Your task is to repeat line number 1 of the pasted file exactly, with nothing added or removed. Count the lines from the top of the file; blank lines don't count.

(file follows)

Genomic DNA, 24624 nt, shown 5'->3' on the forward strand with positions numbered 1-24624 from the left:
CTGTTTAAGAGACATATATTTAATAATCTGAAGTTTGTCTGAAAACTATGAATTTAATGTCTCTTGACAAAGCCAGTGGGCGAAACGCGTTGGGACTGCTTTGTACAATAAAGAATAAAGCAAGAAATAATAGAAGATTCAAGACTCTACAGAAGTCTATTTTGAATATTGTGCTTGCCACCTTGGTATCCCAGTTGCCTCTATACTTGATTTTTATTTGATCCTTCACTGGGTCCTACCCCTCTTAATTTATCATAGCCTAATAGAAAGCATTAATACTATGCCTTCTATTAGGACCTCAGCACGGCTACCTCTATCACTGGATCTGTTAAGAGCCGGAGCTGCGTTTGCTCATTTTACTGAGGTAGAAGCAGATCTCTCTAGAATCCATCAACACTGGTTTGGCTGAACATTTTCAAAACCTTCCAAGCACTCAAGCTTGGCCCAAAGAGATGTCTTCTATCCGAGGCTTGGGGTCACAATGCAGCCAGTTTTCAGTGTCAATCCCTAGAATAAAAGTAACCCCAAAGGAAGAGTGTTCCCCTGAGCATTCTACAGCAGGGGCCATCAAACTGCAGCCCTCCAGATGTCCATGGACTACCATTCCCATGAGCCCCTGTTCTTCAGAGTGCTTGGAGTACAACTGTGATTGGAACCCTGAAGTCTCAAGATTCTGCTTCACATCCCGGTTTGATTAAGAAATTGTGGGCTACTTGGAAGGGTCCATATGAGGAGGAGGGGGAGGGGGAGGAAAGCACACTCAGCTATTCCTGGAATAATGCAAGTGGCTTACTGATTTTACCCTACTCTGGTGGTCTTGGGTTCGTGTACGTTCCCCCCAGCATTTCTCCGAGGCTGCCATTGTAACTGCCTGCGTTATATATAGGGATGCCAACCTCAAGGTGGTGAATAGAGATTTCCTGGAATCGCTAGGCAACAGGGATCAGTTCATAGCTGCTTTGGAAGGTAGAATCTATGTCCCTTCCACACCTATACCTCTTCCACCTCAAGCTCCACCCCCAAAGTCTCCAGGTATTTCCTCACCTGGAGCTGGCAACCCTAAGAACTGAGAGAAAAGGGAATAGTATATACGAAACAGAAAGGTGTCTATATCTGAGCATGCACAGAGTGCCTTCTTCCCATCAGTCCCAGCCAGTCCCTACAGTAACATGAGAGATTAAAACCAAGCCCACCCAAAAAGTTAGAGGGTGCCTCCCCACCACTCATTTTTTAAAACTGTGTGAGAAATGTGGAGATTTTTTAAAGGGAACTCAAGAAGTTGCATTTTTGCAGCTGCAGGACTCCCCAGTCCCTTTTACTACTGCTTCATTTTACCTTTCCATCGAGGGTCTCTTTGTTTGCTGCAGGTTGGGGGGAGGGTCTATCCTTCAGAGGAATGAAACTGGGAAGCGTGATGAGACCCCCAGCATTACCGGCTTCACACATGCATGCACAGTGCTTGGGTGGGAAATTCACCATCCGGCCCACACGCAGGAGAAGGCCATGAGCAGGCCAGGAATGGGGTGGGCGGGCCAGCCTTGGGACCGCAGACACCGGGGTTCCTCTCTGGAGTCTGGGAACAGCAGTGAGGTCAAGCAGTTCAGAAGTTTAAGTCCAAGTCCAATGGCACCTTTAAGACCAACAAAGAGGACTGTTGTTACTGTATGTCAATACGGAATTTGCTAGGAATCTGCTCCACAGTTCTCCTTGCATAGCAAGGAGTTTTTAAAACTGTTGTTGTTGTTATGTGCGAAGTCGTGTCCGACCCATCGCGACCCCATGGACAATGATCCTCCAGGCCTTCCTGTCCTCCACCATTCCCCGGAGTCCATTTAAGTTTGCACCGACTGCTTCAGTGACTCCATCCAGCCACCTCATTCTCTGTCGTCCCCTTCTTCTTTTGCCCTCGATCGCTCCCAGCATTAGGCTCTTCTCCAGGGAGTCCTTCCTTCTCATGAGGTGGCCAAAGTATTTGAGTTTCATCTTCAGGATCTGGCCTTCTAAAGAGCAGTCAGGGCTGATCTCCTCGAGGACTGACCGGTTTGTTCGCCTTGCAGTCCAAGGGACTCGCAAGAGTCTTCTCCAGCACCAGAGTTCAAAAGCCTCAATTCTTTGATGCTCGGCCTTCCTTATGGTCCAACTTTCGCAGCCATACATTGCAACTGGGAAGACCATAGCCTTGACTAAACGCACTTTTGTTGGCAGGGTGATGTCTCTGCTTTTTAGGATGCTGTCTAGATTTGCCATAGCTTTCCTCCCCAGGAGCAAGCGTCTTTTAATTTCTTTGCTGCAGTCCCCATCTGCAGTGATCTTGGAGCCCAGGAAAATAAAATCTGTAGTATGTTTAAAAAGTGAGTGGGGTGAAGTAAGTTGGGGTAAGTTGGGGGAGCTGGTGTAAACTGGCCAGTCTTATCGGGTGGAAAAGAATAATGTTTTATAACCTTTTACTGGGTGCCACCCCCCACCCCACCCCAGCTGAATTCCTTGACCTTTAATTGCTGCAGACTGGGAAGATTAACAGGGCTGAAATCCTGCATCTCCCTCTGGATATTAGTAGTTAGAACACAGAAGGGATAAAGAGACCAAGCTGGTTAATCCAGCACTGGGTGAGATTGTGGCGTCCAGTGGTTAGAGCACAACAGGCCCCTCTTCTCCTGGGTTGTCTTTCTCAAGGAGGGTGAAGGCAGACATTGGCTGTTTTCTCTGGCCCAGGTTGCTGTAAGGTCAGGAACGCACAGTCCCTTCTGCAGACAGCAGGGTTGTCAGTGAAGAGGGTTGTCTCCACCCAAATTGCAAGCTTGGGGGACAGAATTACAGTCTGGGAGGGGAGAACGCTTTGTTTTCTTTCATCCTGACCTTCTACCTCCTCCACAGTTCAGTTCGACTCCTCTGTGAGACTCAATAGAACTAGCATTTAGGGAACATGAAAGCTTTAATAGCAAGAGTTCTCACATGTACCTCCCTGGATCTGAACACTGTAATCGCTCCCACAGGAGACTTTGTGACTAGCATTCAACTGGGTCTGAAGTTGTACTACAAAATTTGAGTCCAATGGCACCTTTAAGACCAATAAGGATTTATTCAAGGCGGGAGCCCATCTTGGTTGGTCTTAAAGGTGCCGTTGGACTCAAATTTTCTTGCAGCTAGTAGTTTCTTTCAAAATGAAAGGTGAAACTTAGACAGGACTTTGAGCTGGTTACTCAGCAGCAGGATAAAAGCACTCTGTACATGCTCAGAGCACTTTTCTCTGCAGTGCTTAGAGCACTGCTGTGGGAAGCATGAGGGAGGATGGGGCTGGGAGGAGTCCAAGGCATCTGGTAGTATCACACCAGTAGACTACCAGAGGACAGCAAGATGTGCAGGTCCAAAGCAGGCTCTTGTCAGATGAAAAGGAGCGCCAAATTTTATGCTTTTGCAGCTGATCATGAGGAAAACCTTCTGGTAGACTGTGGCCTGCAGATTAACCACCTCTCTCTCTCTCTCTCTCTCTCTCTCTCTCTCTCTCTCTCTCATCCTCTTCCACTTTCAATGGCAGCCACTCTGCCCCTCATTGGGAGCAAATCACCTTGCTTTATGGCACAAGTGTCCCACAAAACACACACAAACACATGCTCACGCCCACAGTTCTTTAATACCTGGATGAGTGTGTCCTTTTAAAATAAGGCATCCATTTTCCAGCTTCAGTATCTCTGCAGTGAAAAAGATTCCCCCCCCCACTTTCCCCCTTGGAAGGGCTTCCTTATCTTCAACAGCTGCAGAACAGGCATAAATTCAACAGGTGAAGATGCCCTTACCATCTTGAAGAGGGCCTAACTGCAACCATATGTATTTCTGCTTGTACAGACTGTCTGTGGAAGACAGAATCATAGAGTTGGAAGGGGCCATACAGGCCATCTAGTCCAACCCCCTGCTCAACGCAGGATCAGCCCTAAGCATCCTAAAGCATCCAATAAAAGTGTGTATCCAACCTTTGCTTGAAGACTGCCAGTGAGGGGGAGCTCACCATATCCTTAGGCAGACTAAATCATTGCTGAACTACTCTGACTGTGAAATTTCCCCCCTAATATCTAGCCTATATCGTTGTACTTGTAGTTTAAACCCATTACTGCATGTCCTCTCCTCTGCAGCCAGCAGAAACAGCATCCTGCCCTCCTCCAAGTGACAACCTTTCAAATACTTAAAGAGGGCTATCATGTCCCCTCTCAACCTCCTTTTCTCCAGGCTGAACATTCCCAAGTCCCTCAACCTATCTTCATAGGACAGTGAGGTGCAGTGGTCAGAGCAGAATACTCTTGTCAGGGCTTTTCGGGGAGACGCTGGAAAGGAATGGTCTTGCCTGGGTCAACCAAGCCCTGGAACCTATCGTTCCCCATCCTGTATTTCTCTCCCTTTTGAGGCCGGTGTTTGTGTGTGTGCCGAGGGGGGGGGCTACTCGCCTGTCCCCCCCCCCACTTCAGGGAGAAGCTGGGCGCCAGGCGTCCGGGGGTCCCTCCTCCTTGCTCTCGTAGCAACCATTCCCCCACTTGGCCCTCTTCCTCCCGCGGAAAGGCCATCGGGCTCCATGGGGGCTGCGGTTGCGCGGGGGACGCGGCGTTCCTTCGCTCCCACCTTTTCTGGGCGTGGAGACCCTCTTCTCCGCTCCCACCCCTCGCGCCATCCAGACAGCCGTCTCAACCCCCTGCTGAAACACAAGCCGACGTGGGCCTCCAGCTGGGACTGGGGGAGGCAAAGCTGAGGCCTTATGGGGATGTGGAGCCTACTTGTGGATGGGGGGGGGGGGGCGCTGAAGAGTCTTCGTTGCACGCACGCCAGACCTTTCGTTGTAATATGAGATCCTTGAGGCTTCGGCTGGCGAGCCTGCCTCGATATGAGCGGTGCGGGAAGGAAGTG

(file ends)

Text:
Genomic DNA, 24624 nt, shown 5'->3' on the forward strand with positions numbered 1-24624 from the left: